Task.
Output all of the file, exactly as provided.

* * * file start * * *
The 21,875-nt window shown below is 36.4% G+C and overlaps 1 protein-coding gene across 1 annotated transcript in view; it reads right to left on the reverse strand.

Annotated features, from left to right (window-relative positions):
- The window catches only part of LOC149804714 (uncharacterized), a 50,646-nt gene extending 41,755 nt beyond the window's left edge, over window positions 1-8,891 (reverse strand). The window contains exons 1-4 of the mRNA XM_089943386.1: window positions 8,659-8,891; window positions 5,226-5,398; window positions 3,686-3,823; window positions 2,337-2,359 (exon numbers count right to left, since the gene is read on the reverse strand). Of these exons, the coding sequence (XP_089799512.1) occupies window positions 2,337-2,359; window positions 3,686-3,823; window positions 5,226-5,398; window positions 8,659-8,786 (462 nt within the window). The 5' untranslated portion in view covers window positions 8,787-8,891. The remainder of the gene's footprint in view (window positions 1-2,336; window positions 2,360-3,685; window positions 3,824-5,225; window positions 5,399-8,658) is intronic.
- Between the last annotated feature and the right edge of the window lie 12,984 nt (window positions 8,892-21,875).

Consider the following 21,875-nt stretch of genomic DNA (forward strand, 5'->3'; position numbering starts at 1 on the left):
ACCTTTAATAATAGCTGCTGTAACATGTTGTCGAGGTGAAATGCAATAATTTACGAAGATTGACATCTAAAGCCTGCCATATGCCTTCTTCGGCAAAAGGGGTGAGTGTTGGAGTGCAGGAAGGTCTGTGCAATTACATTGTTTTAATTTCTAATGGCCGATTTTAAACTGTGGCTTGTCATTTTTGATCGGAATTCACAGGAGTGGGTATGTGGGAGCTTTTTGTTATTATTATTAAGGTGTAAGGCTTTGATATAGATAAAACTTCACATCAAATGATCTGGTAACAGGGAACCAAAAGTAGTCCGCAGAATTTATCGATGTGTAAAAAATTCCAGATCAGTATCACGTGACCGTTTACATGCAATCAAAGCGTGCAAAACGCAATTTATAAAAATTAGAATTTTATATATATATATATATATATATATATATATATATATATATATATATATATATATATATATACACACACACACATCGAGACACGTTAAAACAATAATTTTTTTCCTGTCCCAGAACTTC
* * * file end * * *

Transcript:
The 21,875-nt window shown below is 36.4% G+C and overlaps 1 protein-coding gene across 1 annotated transcript in view; it reads right to left on the reverse strand.

Annotated features, from left to right (window-relative positions):
- The window catches only part of LOC149804714 (uncharacterized), a 50,646-nt gene extending 41,755 nt beyond the window's left edge, over window positions 1-8,891 (reverse strand). The window contains exons 1-4 of the mRNA XM_089943386.1: window positions 8,659-8,891; window positions 5,226-5,398; window positions 3,686-3,823; window positions 2,337-2,359 (exon numbers count right to left, since the gene is read on the reverse strand). Of these exons, the coding sequence (XP_089799512.1) occupies window positions 2,337-2,359; window positions 3,686-3,823; window positions 5,226-5,398; window positions 8,659-8,786 (462 nt within the window). The 5' untranslated portion in view covers window positions 8,787-8,891. The remainder of the gene's footprint in view (window positions 1-2,336; window positions 2,360-3,685; window positions 3,824-5,225; window positions 5,399-8,658) is intronic.
- Between the last annotated feature and the right edge of the window lie 12,984 nt (window positions 8,892-21,875).

Consider the following 21,875-nt stretch of genomic DNA (forward strand, 5'->3'; position numbering starts at 1 on the left):
ACCTTTAATAATAGCTGCTGTAACATGTTGTCGAGGTGAAATGCAATAATTTACGAAGATTGACATCTAAAGCCTGCCATATGCCTTCTTCGGCAAAAGGGGTGAGTGTTGGAGTGCAGGAAGGTCTGTGCAATTACATTGTTTTAATTTCTAATGGCCGATTTTAAACTGTGGCTTGTCATTTTTGATCGGAATTCACAGGAGTGGGTATGTGGGAGCTTTTTGTTATTATTATTAAGGTGTAAGGCTTTGATATAGATAAAACTTCACATCAAATGATCTGGTAACAGGGAACCAAAAGTAGTCCGCAGAATTTATCGATGTGTAAAAAATTCCAGATCAGTATCACGTGACCGTTTACATGCAATCAAAGCGTGCAAAACGCAATTTATAAAAATTAGAATTTTATATATATATATATATATATATATATATATATATATATATATATATATATATATATATATACACACACACACATCGAGACACGTTAAAACAATAATTTTTTTCCTGTCCCAGAACTTC